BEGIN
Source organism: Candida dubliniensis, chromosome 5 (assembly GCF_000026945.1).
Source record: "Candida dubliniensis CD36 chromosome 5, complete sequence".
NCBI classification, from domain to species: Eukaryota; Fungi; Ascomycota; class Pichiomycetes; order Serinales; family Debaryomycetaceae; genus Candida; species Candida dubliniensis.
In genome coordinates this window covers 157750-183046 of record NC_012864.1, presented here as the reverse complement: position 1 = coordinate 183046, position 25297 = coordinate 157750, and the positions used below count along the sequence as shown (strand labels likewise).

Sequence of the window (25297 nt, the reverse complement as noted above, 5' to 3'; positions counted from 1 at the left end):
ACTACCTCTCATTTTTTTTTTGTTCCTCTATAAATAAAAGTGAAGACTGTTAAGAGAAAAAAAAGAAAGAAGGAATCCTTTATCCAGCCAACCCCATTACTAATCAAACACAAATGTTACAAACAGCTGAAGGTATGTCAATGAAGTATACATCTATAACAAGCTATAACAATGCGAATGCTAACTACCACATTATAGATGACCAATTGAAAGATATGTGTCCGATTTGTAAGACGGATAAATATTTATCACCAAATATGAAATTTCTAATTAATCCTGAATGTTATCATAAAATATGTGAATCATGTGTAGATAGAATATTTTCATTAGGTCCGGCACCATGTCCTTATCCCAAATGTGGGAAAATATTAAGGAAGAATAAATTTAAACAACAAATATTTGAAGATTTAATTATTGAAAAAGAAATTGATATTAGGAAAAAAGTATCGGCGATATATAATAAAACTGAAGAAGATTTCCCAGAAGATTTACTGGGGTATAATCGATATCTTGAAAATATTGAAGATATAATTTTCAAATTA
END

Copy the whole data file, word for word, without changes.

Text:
Source organism: Candida dubliniensis, chromosome 5 (assembly GCF_000026945.1).
Source record: "Candida dubliniensis CD36 chromosome 5, complete sequence".
NCBI classification, from domain to species: Eukaryota; Fungi; Ascomycota; class Pichiomycetes; order Serinales; family Debaryomycetaceae; genus Candida; species Candida dubliniensis.
In genome coordinates this window covers 157750-183046 of record NC_012864.1, presented here as the reverse complement: position 1 = coordinate 183046, position 25297 = coordinate 157750, and the positions used below count along the sequence as shown (strand labels likewise).

Sequence of the window (25297 nt, the reverse complement as noted above, 5' to 3'; positions counted from 1 at the left end):
ACTACCTCTCATTTTTTTTTTGTTCCTCTATAAATAAAAGTGAAGACTGTTAAGAGAAAAAAAAGAAAGAAGGAATCCTTTATCCAGCCAACCCCATTACTAATCAAACACAAATGTTACAAACAGCTGAAGGTATGTCAATGAAGTATACATCTATAACAAGCTATAACAATGCGAATGCTAACTACCACATTATAGATGACCAATTGAAAGATATGTGTCCGATTTGTAAGACGGATAAATATTTATCACCAAATATGAAATTTCTAATTAATCCTGAATGTTATCATAAAATATGTGAATCATGTGTAGATAGAATATTTTCATTAGGTCCGGCACCATGTCCTTATCCCAAATGTGGGAAAATATTAAGGAAGAATAAATTTAAACAACAAATATTTGAAGATTTAATTATTGAAAAAGAAATTGATATTAGGAAAAAAGTATCGGCGATATATAATAAAACTGAAGAAGATTTCCCAGAAGATTTACTGGGGTATAATCGATATCTTGAAAATATTGAAGATATAATTTTCAAATTA